Bitcoin’s recent mining rewards halving event was long looked upon as a catalyst for the cryptocurrency to see further strength – from both a fundamental and technical perspective.

In the months following this event taking place, however, Bitcoin’s price has stagnated, with bulls and bears both reaching an impasse as it trades sideways between $9,000 and $10,000.

Although the cryptocurrency is currently seeing historically low volatility levels despite the recent adjustment to its block rewards, this isn’t unprecedented.

Data shows that a similar trend took place following the 2016 halving, and it took nearly a year before the benchmark cryptocurrency was able to embark on an intense uptrend.

Bitcoin consolidates following May’s halving, mirrors 2016’s trend

Since the start of May, Bitcoin has been caught within a broad and unrelenting trading range between $9,000 and $10,000.

It has been unable to surmount either of these levels and has been trading between them over the past ten weeks.

There have been a few occasions in which buyers or sellers surmounted the upper or lower boundaries of this trading range, but each move out of this channel has been fleeting.

Despite not seeing the immediate bullishness that many analysts predicted the halving would generate for the cryptocurrency, the recent event could still help create a tailwind that lifts BTC higher.

Data shows that after the 2016 halving, the benchmark digital asset saw a prolonged consolidation bout – similar to that seen currently.

This sideways trading ultimately evolved into a slight uptrend that allowed the cryptocurrency to end the year up nearly 40 percent from where it traded at following the halving.

BTC only gained momentum from here, which eventually transformed into the parabolic uptrend that led it to highs of $20,000 the following year.

Jack Purdy, a researcher at Messari, spoke about this in a recent post, offering a chart showing where the halving took place in 2016 relative to Bitcoin’s subsequent price action.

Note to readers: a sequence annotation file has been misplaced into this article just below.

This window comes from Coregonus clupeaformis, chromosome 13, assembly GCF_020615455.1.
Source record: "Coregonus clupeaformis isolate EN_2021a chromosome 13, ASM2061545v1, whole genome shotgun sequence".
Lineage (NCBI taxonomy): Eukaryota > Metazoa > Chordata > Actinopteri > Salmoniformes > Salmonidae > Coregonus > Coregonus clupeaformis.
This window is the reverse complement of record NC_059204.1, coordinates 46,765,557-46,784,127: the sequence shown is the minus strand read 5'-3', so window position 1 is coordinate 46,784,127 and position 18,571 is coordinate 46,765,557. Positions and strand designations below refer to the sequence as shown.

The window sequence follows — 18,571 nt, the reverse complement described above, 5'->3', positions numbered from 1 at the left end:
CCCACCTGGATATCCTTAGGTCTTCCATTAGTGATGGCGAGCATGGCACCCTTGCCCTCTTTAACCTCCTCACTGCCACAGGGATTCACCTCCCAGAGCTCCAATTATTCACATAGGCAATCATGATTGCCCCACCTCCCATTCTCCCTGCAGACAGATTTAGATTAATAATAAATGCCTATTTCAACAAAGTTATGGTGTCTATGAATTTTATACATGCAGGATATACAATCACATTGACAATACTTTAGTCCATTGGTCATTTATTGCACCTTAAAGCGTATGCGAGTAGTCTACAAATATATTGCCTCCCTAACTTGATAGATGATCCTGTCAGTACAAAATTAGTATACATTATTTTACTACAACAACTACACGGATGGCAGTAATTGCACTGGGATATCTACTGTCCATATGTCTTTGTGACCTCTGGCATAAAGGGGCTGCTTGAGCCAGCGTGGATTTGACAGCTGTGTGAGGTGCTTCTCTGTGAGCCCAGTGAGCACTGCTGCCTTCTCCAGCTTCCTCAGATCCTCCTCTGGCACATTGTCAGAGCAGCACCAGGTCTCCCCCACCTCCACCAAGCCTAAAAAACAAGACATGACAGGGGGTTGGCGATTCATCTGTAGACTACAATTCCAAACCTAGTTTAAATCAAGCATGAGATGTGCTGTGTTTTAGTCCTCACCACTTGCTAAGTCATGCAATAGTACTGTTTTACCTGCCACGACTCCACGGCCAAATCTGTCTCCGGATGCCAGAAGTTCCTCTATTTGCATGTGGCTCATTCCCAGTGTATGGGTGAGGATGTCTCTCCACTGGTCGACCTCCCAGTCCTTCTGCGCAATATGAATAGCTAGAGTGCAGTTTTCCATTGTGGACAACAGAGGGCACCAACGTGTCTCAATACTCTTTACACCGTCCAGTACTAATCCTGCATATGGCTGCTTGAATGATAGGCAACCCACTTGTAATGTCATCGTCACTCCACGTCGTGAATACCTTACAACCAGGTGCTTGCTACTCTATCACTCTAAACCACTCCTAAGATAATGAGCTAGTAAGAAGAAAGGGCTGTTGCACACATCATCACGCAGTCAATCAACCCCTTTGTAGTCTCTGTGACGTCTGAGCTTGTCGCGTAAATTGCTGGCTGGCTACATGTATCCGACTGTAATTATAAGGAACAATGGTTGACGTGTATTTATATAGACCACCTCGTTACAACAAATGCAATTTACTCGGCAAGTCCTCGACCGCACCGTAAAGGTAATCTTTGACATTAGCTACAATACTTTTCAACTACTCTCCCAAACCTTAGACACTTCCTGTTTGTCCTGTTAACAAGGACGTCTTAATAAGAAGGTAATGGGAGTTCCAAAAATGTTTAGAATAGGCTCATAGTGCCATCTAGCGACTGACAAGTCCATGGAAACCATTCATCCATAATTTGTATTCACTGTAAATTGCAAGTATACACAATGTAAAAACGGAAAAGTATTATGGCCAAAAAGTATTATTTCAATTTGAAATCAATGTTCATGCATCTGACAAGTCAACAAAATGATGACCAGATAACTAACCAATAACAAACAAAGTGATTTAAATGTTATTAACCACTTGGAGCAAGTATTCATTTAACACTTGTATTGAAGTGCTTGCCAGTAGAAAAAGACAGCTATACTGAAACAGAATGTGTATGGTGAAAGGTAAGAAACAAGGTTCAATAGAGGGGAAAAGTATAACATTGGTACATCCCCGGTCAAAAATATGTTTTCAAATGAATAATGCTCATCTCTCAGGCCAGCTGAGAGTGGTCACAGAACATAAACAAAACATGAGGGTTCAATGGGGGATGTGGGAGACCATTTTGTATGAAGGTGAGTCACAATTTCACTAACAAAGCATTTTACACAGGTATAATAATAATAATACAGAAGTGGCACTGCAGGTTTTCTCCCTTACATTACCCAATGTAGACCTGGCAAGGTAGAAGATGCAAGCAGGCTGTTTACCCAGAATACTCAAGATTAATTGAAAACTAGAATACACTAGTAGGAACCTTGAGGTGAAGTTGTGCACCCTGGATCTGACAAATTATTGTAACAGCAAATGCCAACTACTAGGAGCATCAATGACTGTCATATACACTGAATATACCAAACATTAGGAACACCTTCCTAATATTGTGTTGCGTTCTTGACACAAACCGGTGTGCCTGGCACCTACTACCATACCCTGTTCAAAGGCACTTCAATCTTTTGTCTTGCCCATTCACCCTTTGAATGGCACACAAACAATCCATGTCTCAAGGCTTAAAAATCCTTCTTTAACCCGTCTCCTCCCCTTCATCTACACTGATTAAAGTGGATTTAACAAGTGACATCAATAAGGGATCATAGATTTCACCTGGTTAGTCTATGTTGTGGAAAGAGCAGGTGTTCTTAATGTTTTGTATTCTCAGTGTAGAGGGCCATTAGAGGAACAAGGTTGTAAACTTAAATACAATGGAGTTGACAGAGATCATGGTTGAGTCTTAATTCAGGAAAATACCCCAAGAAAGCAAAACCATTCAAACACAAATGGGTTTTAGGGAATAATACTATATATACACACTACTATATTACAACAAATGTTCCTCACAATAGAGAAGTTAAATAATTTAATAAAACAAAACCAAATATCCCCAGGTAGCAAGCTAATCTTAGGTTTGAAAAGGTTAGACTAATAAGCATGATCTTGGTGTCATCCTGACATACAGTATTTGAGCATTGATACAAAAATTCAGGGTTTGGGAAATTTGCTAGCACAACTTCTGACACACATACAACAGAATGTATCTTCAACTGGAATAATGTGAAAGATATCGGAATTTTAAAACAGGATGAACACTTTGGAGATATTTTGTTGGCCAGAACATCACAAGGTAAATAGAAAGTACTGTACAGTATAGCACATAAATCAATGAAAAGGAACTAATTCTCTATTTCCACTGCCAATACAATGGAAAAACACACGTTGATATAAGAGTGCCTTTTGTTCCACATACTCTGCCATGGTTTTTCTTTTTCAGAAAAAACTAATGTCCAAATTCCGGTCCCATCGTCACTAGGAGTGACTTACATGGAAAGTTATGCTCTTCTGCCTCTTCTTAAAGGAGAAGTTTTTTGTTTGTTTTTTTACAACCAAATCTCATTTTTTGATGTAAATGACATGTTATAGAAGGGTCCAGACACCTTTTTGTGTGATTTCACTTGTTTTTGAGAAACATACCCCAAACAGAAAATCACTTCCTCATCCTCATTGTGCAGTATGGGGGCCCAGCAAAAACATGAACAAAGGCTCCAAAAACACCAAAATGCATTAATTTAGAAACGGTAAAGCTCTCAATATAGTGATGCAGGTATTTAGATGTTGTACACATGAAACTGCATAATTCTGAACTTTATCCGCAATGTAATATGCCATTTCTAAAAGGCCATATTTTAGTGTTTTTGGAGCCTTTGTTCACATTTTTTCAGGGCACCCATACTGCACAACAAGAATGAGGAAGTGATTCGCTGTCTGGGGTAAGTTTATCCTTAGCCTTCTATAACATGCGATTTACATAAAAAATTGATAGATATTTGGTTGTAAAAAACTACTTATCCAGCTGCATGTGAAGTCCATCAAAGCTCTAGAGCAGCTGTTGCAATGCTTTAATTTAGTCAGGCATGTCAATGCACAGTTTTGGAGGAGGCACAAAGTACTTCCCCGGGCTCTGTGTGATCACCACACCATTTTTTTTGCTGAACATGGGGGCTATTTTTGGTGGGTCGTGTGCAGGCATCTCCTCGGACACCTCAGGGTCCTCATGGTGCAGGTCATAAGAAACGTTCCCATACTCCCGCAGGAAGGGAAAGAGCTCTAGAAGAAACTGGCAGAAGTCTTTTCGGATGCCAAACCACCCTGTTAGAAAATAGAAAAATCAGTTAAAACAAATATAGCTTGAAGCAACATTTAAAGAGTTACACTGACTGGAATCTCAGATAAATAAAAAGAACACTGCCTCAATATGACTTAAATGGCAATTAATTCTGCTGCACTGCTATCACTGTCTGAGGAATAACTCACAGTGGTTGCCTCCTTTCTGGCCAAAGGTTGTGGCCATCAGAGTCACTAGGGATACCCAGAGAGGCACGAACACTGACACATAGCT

“2 months after the halving bitcoin’s done… well nothing… But reminder this was no different than 2016 which we know how that looks zoomed out.”

BitcoinImage Courtesy of Jack Purdy. Data Source: Messari

Bloomberg researchers: BTC’s 2016 similarities suggest a move to $20,000 is imminent

In the June edition of Bloomberg’s crypto outlook report, researchers also pointed to the striking similarities between 2016’s post-halving price action and that seen presently.

They conclude that these similarities suggest Bitcoin’s price is likely to rise towards its all-time highs of $20,000 by the end of this year.

“After 2014’s 60% decline, by the end of 2016 the crypto about matched the 2013 peak. Fast forward four years and the second year after the almost 75% decline in 2018, Bitcoin will approach the record high of about $20,000 this year, in our view, if it follows 2016’s trend.”

This possibility will likely depend on how BTC’s current sideways trading phase resolves.

Because many analysts view Bitcoin’s consolidation phase as being akin to a spring coiling up for a significant movement, a breakdown from here could spark a downtrend that spans throughout the rest of 2020.

The post Bitcoin’s post-halving price action is mirroring that seen in 2016; What this means for BTC appeared first on CryptoSlate.